These are some of the beginnings of active approaches towards mental health as "mental hygiene".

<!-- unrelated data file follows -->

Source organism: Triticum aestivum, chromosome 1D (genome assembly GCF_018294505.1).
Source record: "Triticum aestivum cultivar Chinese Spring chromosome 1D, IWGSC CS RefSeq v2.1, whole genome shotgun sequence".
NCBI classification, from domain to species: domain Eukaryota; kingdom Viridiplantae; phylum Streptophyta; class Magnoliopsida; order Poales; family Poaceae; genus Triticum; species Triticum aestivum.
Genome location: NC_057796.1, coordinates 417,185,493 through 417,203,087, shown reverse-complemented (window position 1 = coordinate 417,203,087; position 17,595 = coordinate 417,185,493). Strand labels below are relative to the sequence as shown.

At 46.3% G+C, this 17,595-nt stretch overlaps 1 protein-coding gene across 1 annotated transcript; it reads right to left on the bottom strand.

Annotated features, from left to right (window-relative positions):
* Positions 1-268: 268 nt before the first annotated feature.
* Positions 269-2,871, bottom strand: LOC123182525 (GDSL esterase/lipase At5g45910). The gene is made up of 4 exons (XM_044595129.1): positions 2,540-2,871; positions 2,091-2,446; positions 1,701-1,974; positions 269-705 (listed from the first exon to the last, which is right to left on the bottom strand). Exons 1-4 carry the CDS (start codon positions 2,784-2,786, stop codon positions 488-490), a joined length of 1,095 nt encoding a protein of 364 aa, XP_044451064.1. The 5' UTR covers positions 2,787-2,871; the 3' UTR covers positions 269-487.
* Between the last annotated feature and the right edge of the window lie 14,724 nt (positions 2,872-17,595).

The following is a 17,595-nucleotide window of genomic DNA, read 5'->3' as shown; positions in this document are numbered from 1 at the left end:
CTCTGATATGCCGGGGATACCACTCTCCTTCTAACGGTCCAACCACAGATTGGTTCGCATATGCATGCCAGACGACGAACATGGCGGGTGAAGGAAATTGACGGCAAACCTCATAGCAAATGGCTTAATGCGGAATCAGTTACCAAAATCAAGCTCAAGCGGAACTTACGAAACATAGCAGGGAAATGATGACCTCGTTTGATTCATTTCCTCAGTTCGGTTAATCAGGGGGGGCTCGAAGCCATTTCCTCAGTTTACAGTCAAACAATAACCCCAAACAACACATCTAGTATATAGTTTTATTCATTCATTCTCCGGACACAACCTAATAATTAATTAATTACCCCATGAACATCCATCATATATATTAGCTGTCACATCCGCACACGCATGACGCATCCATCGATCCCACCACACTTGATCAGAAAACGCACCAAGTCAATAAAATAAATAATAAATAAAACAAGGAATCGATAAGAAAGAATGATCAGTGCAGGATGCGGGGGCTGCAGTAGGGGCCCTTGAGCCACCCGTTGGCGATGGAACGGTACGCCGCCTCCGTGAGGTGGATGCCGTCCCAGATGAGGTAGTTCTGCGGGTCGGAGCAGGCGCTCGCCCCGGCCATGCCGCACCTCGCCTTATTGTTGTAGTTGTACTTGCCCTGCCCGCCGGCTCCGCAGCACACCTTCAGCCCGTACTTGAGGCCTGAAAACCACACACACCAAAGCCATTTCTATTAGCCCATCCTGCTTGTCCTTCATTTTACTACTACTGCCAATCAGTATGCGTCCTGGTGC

The term mental hygiene has a long history in the United States, having first been used by William Sweetzer in 1843. After the Civil War, which increased concern about the effects of unsanitary conditions, Dr. J. B. Gray, an eminent psychiatrist, envisioned a community-based mental hygiene that would operate through education, social culture, religion and involvement in national life. In 1893, Isaac Ray, a founder of the American Psychiatric Association, provided a definition of the term mental hygiene as "the art of preserving the mind against all incidents and influences calculated to deteriorate its qualities, impair its energies, or derange its movements. The management of the bodily powers in regard to exercise, rest, food, clothing and climate, the laws of breeding, the government of the passions, the sympathy with current emotions and opinions, the discipline of the intellect—all these come within the province of mental hygiene." (Rossi, A., Some Pre-World War II Antecedents of Community Mental Health Theory and Practice. Mental Hygiene, 1962, 46, 78-98).